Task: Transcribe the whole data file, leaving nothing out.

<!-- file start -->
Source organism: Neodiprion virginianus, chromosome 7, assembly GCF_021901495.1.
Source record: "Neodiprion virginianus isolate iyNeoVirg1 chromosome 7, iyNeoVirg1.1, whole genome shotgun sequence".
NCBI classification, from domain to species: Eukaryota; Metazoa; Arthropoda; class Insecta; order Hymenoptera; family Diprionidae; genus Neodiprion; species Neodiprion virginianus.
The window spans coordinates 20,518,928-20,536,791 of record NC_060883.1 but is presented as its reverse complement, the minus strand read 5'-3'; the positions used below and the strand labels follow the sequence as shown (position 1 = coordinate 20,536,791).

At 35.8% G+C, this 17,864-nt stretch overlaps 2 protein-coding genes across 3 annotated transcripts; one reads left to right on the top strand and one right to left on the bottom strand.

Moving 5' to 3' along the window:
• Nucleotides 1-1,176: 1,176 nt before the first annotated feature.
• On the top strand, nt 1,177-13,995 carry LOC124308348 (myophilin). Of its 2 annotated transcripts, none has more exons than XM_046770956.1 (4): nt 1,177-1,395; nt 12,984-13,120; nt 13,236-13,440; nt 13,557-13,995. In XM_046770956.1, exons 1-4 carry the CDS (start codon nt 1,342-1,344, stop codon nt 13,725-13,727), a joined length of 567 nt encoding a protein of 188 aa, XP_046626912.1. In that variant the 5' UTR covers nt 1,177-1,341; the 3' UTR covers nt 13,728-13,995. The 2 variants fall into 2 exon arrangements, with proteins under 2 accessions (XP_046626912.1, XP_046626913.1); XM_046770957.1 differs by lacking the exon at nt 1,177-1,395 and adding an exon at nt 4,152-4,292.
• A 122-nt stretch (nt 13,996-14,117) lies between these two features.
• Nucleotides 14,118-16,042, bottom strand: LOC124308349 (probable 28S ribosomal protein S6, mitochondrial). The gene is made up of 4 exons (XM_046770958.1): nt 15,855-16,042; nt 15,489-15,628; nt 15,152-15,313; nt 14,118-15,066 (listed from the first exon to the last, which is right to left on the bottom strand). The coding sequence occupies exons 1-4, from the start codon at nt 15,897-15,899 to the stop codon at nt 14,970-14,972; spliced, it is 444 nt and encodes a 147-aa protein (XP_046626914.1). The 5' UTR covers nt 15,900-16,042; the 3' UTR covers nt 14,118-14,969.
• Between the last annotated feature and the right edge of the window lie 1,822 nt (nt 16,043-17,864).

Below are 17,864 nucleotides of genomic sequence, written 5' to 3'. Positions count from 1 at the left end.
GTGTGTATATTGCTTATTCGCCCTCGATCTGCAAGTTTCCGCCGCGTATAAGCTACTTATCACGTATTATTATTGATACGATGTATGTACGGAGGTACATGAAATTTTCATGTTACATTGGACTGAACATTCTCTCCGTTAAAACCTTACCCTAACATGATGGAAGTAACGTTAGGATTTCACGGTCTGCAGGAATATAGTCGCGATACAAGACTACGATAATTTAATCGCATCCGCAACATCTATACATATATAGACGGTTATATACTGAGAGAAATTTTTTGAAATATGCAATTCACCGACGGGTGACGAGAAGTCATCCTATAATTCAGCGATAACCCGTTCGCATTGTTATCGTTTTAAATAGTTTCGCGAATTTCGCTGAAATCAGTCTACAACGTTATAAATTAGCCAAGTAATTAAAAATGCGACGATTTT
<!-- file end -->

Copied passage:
Source organism: Neodiprion virginianus, chromosome 7, assembly GCF_021901495.1.
Source record: "Neodiprion virginianus isolate iyNeoVirg1 chromosome 7, iyNeoVirg1.1, whole genome shotgun sequence".
NCBI classification, from domain to species: Eukaryota; Metazoa; Arthropoda; class Insecta; order Hymenoptera; family Diprionidae; genus Neodiprion; species Neodiprion virginianus.
The window spans coordinates 20,518,928-20,536,791 of record NC_060883.1 but is presented as its reverse complement, the minus strand read 5'-3'; the positions used below and the strand labels follow the sequence as shown (position 1 = coordinate 20,536,791).

At 35.8% G+C, this 17,864-nt stretch overlaps 2 protein-coding genes across 3 annotated transcripts; one reads left to right on the top strand and one right to left on the bottom strand.

Moving 5' to 3' along the window:
• Nucleotides 1-1,176: 1,176 nt before the first annotated feature.
• On the top strand, nt 1,177-13,995 carry LOC124308348 (myophilin). Of its 2 annotated transcripts, none has more exons than XM_046770956.1 (4): nt 1,177-1,395; nt 12,984-13,120; nt 13,236-13,440; nt 13,557-13,995. In XM_046770956.1, exons 1-4 carry the CDS (start codon nt 1,342-1,344, stop codon nt 13,725-13,727), a joined length of 567 nt encoding a protein of 188 aa, XP_046626912.1. In that variant the 5' UTR covers nt 1,177-1,341; the 3' UTR covers nt 13,728-13,995. The 2 variants fall into 2 exon arrangements, with proteins under 2 accessions (XP_046626912.1, XP_046626913.1); XM_046770957.1 differs by lacking the exon at nt 1,177-1,395 and adding an exon at nt 4,152-4,292.
• A 122-nt stretch (nt 13,996-14,117) lies between these two features.
• Nucleotides 14,118-16,042, bottom strand: LOC124308349 (probable 28S ribosomal protein S6, mitochondrial). The gene is made up of 4 exons (XM_046770958.1): nt 15,855-16,042; nt 15,489-15,628; nt 15,152-15,313; nt 14,118-15,066 (listed from the first exon to the last, which is right to left on the bottom strand). The coding sequence occupies exons 1-4, from the start codon at nt 15,897-15,899 to the stop codon at nt 14,970-14,972; spliced, it is 444 nt and encodes a 147-aa protein (XP_046626914.1). The 5' UTR covers nt 15,900-16,042; the 3' UTR covers nt 14,118-14,969.
• Between the last annotated feature and the right edge of the window lie 1,822 nt (nt 16,043-17,864).

Below are 17,864 nucleotides of genomic sequence, written 5' to 3'. Positions count from 1 at the left end.
GTGTGTATATTGCTTATTCGCCCTCGATCTGCAAGTTTCCGCCGCGTATAAGCTACTTATCACGTATTATTATTGATACGATGTATGTACGGAGGTACATGAAATTTTCATGTTACATTGGACTGAACATTCTCTCCGTTAAAACCTTACCCTAACATGATGGAAGTAACGTTAGGATTTCACGGTCTGCAGGAATATAGTCGCGATACAAGACTACGATAATTTAATCGCATCCGCAACATCTATACATATATAGACGGTTATATACTGAGAGAAATTTTTTGAAATATGCAATTCACCGACGGGTGACGAGAAGTCATCCTATAATTCAGCGATAACCCGTTCGCATTGTTATCGTTTTAAATAGTTTCGCGAATTTCGCTGAAATCAGTCTACAACGTTATAAATTAGCCAAGTAATTAAAAATGCGACGATTTT